The discourse of “borders” and decolonisation in the context of Central Asia has been a path unexplored until this moment, therefore a “startup” approach is logical. This “border” is a phenomenon that continuously shapes and transforms itself, therefore giving new light to the understanding of history and culture of Central Asia. This guiding principle influences the relationships that are built between close and distant neighbors on the planet. The other side opposite of this the notion is that of a modern state, that does not tolerate the lack of an identity; it requires one to cement a belonging to a certain geographical unit. The history of “modern and national” is articulated through the juxtaposition of “I” and “Other” (“outside of the border”).
Khorasanian thinkers believed that, the discovery of their origins and the "Other”, is not a single whole act, but rather a procedural, almost stage-by-stage like capacity to understand the world. Evidence suggests that in order to survive (or just grow), one must move from their initial sphere of life/sci- ence to the next. Such mobility was in uenced heavily by the tradition of constant crossing of boundaries and countries, formalizing commercial/scienti c exibility of the entire culture of the region.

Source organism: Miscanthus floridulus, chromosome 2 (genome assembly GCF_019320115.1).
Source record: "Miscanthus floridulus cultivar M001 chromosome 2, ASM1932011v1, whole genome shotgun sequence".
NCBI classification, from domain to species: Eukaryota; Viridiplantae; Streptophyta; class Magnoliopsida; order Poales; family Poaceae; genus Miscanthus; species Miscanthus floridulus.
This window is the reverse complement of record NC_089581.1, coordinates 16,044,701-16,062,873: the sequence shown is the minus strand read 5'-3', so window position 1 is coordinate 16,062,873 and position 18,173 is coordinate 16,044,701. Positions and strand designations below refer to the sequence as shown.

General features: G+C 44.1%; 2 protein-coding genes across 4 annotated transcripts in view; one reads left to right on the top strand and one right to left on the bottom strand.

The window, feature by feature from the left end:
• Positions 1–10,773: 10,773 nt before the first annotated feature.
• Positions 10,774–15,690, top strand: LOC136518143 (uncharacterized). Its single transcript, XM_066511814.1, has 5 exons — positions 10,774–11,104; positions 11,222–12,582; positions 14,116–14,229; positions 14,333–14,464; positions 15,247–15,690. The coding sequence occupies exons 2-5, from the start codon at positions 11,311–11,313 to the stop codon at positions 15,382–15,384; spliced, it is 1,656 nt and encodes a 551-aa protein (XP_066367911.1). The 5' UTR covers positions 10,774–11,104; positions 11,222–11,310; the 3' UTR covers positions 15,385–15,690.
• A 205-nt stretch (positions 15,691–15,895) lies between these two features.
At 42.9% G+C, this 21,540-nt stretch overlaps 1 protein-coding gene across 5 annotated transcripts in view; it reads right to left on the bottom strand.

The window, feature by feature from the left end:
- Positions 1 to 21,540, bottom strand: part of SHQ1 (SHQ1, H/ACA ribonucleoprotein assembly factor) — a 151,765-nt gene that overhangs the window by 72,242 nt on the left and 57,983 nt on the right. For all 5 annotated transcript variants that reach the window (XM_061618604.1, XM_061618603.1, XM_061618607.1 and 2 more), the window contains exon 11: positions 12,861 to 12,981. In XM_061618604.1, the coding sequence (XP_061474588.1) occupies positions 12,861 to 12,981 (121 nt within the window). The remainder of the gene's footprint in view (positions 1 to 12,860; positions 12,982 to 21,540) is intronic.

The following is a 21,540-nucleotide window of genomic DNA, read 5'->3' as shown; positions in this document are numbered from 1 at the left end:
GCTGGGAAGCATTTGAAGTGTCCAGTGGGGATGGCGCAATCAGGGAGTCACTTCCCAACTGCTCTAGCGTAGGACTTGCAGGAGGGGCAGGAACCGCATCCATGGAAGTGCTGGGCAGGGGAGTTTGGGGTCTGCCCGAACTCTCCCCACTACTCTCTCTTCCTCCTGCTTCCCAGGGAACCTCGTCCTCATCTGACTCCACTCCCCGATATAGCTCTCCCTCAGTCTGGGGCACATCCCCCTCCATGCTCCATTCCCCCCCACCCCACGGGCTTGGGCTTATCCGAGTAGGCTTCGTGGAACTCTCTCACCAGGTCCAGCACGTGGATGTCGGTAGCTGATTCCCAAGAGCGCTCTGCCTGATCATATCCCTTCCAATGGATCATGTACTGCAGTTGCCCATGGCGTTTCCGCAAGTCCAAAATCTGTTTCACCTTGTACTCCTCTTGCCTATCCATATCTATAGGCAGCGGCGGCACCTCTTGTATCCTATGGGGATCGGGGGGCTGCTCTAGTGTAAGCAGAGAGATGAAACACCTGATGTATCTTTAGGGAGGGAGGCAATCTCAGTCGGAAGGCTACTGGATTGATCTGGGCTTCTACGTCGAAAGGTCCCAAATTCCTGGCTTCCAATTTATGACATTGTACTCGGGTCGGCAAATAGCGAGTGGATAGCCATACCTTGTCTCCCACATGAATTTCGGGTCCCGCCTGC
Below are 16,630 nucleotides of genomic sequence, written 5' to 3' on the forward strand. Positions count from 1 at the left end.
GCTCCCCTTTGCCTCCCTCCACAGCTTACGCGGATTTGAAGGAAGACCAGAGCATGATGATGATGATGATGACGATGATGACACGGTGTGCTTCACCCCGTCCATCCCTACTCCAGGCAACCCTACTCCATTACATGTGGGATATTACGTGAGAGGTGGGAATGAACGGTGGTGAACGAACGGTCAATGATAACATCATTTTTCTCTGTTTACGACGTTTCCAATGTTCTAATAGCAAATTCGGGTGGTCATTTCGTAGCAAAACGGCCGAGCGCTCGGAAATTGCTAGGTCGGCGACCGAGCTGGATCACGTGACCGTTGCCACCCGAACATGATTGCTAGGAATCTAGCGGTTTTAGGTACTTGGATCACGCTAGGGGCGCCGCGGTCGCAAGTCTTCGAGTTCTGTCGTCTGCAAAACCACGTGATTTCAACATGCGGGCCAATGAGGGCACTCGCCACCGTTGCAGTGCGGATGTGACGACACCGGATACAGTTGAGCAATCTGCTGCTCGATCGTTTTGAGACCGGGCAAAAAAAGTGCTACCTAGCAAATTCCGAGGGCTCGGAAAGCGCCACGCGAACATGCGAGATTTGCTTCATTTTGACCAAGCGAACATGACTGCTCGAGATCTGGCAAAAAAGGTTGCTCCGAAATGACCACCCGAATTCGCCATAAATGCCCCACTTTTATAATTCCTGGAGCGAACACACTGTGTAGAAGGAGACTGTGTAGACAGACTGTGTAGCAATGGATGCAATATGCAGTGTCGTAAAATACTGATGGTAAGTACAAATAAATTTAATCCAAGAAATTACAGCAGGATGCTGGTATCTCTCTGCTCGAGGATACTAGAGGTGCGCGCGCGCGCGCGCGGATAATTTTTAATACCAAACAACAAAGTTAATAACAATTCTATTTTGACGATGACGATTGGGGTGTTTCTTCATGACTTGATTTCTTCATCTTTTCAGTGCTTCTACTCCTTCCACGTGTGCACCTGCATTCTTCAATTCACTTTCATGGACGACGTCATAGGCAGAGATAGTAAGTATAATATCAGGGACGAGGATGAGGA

The following article should not be dismissed as yet another attempt to construct a renewed round of revisionism in history. On the contrary, it aims to explore the possibility of scaling down the dominant Eurocentric epistemology that served as a basis for a stereotypical frame of knowledge about Central Asia. The majority of researchers of the region do not deem the need to review the scale of contradictory clashes created by the notion of Eurocentrism. The latter is re ected in numerous articles about the frozen (and sadly deadlock) dilemma on why and how were the lands of Tajiks, Uzbeks and Kazakhs divided.
Тhe residents of Samarkand and Bukhara, throughout history aimed to accumulate traditions of challenging the established (often elitist) limits of local culture, economics and history. The cities communities were under constant pressure of the dichotomy between the notions of nomadism and sedentism, Turkic and Persian speakers. Many community-based units of Samarkand had their own commercial, socio-cultural and educational networks that preserved alternativeness within the life cycle, which balanced between universality and particularism.